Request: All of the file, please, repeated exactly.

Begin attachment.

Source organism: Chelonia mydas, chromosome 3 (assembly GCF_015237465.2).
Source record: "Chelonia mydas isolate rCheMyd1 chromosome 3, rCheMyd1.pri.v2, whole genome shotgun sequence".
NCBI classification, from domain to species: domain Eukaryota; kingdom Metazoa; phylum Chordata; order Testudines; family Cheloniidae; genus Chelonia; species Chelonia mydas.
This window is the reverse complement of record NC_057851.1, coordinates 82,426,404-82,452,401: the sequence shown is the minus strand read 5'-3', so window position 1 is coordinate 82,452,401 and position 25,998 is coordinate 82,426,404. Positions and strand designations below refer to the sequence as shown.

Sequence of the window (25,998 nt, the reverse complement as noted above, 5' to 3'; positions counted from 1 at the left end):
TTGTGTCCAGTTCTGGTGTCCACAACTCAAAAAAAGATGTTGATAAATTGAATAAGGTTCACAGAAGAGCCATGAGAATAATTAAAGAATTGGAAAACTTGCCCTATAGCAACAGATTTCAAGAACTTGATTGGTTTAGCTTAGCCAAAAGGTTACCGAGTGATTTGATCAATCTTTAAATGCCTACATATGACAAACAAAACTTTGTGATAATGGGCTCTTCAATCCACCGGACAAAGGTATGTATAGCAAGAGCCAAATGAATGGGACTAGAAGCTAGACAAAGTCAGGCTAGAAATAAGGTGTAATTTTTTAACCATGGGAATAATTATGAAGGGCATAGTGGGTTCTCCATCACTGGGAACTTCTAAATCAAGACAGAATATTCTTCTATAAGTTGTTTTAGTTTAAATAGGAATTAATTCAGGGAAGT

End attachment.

Source organism: Chelonia mydas, chromosome 3 (assembly GCF_015237465.2).
Source record: "Chelonia mydas isolate rCheMyd1 chromosome 3, rCheMyd1.pri.v2, whole genome shotgun sequence".
NCBI classification, from domain to species: domain Eukaryota; kingdom Metazoa; phylum Chordata; order Testudines; family Cheloniidae; genus Chelonia; species Chelonia mydas.
This window is the reverse complement of record NC_057851.1, coordinates 82,426,404-82,452,401: the sequence shown is the minus strand read 5'-3', so window position 1 is coordinate 82,452,401 and position 25,998 is coordinate 82,426,404. Positions and strand designations below refer to the sequence as shown.

Sequence of the window (25,998 nt, the reverse complement as noted above, 5' to 3'; positions counted from 1 at the left end):
TTGTGTCCAGTTCTGGTGTCCACAACTCAAAAAAAGATGTTGATAAATTGAATAAGGTTCACAGAAGAGCCATGAGAATAATTAAAGAATTGGAAAACTTGCCCTATAGCAACAGATTTCAAGAACTTGATTGGTTTAGCTTAGCCAAAAGGTTACCGAGTGATTTGATCAATCTTTAAATGCCTACATATGACAAACAAAACTTTGTGATAATGGGCTCTTCAATCCACCGGACAAAGGTATGTATAGCAAGAGCCAAATGAATGGGACTAGAAGCTAGACAAAGTCAGGCTAGAAATAAGGTGTAATTTTTTAACCATGGGAATAATTATGAAGGGCATAGTGGGTTCTCCATCACTGGGAACTTCTAAATCAAGACAGAATATTCTTCTATAAGTTGTTTTAGTTTAAATAGGAATTAATTCAGGGAAGT